NR Narayana Murthy has sparked a fresh row asking Infosys to make public an audit report it had commissioned on the acquisition of Israeli firm Panaya and other allegations about corporate governance at the country's second largest software exporter, according to a report in the Business Standard.
However, the company has rejected the demand, the report said. The internal audit was conducted by Gibson, Dunn & Crutcher, a global consultancy firm. Infosys has made public only the summary of the findings.
Murthy, according to the report, has written to the Infosys board asking why did senior executives such as Ritika Suri quit the company soon after the report gave a clean chit. Suri, who led the acquisition of Israeli automation technology firm Panaya for Infosys, was based out of the US. She quit the company on by mid-July.
A former executive at SAP, Suri was brought into Infosys by CEO Vishal Sikka in September 2014. She was later elevated as the EVP (Corporate Development and Ventures).
Infosys announced buying the Israeli automation technology company for $200 million or Rs 1,250 crore in cash in February 2015.
Apart from Suri, Anirban Dey (global head and chief business officer of Edge products) and Yusuf Bashir (MD of Infosys Innovation Fund) also quit the company over the last few months.
Panaya deal history
The deal became controversial after two anonymous letters in February 2017 alleged wrongdoing in some of Infosys' acquisitions, including Panaya. The letters had also raised issues such as improper contracting and CEO compensation as well as expenditures.
After the allegations, the company had instituted an independent forensic investigation by US law firm Gibson Dunn & Crutcher. The results of the probe that came out last month, gave a clean chit to Suri on the deal.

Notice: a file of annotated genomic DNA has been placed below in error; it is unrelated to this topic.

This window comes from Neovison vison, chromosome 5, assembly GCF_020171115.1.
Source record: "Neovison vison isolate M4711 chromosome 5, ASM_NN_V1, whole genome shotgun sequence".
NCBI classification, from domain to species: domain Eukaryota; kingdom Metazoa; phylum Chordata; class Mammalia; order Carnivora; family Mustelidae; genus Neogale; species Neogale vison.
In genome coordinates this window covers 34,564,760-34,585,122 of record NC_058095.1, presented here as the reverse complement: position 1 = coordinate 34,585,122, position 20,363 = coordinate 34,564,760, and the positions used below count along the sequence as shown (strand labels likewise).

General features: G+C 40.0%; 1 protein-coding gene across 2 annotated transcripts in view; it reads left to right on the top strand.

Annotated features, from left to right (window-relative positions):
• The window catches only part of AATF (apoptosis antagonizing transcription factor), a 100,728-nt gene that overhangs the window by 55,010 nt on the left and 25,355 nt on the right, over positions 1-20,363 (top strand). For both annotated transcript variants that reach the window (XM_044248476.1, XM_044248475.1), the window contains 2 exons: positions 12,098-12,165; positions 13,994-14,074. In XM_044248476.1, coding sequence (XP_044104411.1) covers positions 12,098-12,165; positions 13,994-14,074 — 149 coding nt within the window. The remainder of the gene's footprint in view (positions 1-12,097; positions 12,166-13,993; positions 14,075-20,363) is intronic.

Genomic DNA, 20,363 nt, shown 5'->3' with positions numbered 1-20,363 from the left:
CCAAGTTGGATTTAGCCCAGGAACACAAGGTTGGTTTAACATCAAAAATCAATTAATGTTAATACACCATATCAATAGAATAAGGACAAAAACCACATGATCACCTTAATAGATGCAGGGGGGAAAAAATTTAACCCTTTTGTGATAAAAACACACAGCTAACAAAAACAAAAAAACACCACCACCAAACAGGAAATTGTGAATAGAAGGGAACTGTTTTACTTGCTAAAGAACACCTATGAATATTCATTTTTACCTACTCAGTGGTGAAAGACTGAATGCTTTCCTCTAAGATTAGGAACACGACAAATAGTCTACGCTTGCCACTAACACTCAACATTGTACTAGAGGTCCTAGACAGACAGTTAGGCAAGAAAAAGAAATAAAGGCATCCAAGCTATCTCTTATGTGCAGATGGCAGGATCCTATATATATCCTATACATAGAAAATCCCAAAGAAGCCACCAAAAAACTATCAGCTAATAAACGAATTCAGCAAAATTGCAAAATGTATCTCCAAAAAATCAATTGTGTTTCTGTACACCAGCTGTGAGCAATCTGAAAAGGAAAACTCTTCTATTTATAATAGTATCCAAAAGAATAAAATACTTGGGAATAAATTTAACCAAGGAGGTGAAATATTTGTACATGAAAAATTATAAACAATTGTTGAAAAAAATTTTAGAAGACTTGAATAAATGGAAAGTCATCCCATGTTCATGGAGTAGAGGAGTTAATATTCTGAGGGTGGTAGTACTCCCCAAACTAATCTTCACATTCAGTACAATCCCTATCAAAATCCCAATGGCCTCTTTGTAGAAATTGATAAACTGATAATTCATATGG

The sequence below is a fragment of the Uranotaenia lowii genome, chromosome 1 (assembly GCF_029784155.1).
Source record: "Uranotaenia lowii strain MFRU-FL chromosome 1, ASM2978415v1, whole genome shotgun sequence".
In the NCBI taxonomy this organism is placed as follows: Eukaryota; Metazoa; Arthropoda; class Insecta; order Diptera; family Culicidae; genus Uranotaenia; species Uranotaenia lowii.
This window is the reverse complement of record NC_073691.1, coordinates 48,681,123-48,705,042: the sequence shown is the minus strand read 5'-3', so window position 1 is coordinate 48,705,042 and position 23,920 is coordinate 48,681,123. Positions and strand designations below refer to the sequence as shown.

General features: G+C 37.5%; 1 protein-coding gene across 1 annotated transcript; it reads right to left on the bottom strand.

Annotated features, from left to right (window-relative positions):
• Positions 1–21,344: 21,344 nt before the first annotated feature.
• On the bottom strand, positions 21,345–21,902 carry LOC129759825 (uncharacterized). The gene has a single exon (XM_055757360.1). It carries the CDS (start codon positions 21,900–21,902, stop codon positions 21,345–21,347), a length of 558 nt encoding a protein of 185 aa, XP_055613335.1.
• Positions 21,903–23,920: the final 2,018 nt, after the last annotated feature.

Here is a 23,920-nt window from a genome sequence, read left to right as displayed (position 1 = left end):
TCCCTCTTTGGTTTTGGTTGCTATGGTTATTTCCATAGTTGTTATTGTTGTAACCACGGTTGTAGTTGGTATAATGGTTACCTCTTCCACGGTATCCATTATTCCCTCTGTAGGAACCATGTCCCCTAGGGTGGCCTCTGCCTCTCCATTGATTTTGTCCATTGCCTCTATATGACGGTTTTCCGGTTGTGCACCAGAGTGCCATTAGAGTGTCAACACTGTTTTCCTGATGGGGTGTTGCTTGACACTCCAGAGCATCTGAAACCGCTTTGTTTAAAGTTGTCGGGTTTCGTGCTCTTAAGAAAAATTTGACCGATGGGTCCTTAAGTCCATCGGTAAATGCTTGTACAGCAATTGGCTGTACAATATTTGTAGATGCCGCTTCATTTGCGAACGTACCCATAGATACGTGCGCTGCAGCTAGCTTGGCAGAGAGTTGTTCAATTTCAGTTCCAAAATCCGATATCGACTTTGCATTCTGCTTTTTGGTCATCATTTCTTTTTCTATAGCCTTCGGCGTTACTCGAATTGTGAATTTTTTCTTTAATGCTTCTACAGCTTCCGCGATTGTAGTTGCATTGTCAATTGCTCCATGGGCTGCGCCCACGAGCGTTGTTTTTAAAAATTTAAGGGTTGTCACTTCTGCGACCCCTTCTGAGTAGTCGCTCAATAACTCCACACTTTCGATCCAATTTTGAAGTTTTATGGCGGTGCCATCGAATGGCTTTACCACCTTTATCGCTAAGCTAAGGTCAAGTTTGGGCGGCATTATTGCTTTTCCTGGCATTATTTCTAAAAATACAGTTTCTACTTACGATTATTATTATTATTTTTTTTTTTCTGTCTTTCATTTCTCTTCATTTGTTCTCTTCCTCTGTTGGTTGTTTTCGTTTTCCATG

On the acquisition, Gibson Dunn & Crutcher had said it did not find any evidence of "inappropriate contracting" or that the mergers and acquisitions team failed to obtain appropriate approvals.
"Gibson Dunn and Control Risks have now completed their detailed and extensive Independent Investigation and as they have described in the attached document, they did not find any evidence whatsoever of wrongdoing," Infosys had said in a statement.
Gibson Dunn & Crutcher, in its report, said it had found no evidence to support allegations regarding wrongdoing by the company or its directors and employees.
It added that there were no conflicts of interest or kickbacks and the approvals required for the acquisitions were obtained with regard to the Panaya acquisition.
"...Thorough due diligence was conducted, the valuations of the target companies done by an outside financial advisor were reasonable, and the purchase prices were within the range of values determined by that advisor," it had said.
It also said it had found no evidence that Sikka had received excessive variable compensation or incurred unreasonable expenses for security, travel and the Palo Alto office.
With inputs from PTI
Published Date: Aug 04, 2017 09:48 AM | Updated Date: Aug 04, 2017 09:48 AM